What does produce mean?

Definitions for produce
prəˈdus, -ˈdyus; ˈprɒd us, -yus, ˈproʊ dus, -dyuspro·duce

Here are all the possible meanings and translations of the word produce.

Princeton's WordNet

  1. produce, green goods, green groceries, garden truckverb

    fresh fruits and vegetable grown for the market

  2. produce, bring forthverb

    bring forth or yield

    "The tree would not produce fruit"

  3. produce, make, createverb

    create or manufacture a man-made product

    "We produce more cars than we can sell"; "The company has been making toys for two centuries"

  4. produce, bring about, give riseverb

    cause to happen, occur or exist

    "This procedure produces a curious effect"; "The new law gave rise to many complaints"; "These chemicals produce a noxious vapor"; "the new President must bring about a change in the health care system"

  5. produce, bring forthverb

    bring out for display

    "The proud father produced many pictures of his baby"; "The accused brought forth a letter in court that he claims exonerates him"

  6. grow, raise, farm, produceverb

    cultivate by growing, often involving improvements by means of agricultural techniques

    "The Bordeaux region produces great red wines"; "They produce good ham in Parma"; "We grow wheat here"; "We raise hogs here"

  7. produce, bring on, bring outverb

    bring onto the market or release

    "produce a movie"; "bring out a book"; "produce a new play"

  8. grow, develop, produce, get, acquireverb

    come to have or undergo a change of (physical features and attributes)

    "He grew a beard"; "The patient developed abdominal pains"; "I got funny spots all over my body"; "Well-developed breasts"


  1. producenoun

    Items produced.

  2. producenoun

    Amount produced.

  3. producenoun

    Harvested agricultural goods collectively, especially vegetables and fruit, but possibly including eggs, dairy products and meat; the saleable food products of farms.

  4. producenoun


  5. producenoun

    Livestock and pet food supplies.

  6. produceverb

    To yield, make or manufacture; to generate.

  7. produceverb

    To make (a thing) available to a person, an authority, etc.; to provide for inspection.

  8. produceverb

    To sponsor and present (a motion picture, etc) to an audience or to the public.

  9. produceverb

    To extend an area, or lengthen a line.

  10. Etymology: From produco, from pro + duco.

Samuel Johnson's Dictionary

  1. Producenoun

    Etymology: from the verb.

    You hoard not health for your own private use,
    But on the publick spend the rich produce. Dryden.

    In Staffordshire, after their lands are marled, they sow it with barley, allowing three bushels to an acre. Its common produce is thirty bushels. John Mortimer, Husbandry.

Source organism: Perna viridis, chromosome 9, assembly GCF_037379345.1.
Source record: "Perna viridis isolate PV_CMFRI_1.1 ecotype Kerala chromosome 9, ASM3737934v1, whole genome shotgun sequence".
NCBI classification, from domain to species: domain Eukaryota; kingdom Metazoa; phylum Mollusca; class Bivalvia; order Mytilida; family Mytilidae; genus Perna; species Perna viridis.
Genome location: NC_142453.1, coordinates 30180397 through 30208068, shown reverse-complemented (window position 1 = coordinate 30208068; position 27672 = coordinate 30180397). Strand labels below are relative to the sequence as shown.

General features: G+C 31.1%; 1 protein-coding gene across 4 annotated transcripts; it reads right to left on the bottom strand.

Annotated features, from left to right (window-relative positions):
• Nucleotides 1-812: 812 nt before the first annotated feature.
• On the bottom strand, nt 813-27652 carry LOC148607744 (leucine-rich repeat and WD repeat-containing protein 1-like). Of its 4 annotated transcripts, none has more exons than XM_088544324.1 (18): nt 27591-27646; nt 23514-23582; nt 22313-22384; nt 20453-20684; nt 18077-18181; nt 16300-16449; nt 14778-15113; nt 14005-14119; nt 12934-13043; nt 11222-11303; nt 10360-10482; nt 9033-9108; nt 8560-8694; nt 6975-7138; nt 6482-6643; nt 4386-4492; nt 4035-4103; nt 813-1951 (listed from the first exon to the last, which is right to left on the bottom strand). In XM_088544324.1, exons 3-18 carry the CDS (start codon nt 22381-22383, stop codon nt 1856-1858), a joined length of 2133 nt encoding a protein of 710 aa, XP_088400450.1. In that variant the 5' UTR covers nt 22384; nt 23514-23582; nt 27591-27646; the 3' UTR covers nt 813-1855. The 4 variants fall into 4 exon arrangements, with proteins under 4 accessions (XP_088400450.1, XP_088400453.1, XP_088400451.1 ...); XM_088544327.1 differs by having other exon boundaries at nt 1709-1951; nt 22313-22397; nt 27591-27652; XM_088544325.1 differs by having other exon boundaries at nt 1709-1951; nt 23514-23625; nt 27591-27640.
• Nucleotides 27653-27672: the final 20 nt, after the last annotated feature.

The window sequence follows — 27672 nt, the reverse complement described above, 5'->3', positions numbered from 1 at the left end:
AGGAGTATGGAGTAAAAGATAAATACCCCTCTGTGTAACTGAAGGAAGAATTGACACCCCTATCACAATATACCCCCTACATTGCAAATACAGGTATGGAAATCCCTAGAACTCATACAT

This tax has already been so often tried, that we know the exact produce of it. Joseph Addison, Freeholder, №. 20.

  2. To PRODUCEverb

    Etymology: produco, Lat. produire, Fr.

    Produce your cause, saith the Lord; bring forth your strong reasons. Isa. xli. 21.

    Your parents did not produce you much into the world, whereby you avoided many wrong steps. Jonathan Swift.

    It seems not meet, nor wholesome to my place,
    To be produc’d against the Moor. William Shakespeare, Othello.

    This soil produces all sorts of palm-trees. George Sandys.

    Somewhat is produced of nothing; for lyes are sufficient to breed opinion, and opinion brings on substance. Francis Bacon.

    They by imprudence mix’d
    Produce prodigious births of body or mind. John Milton.

    Thou all this good of evil shalt produce. John Milton.

    Clouds may rain, and rain produce
    Fruits in her soften’d soil. John Milton.

    Observing in ourselves, that we can at pleasure move several parts of our bodies; the effects also, that natural bodies are able to produce in one another, occurring every moment to our senses, we both these ways get the idea of power. John Locke.

    Hinder light but from striking on porphyre, and its colours vanish, it no longer produces any such ideas; upon the return of light, it produces these appearances again. John Locke.

    This wonder of the sculptor’s hand
    Produc’d, his art was at a stand. Addison.

Webster Dictionary

  1. Produceverb

    to bring forward; to lead forth; to offer to view or notice; to exhibit; to show; as, to produce a witness or evidence in court

  2. Produceverb

    to bring forth, as young, or as a natural product or growth; to give birth to; to bear; to generate; to propagate; to yield; to furnish; as, the earth produces grass; trees produce fruit; the clouds produce rain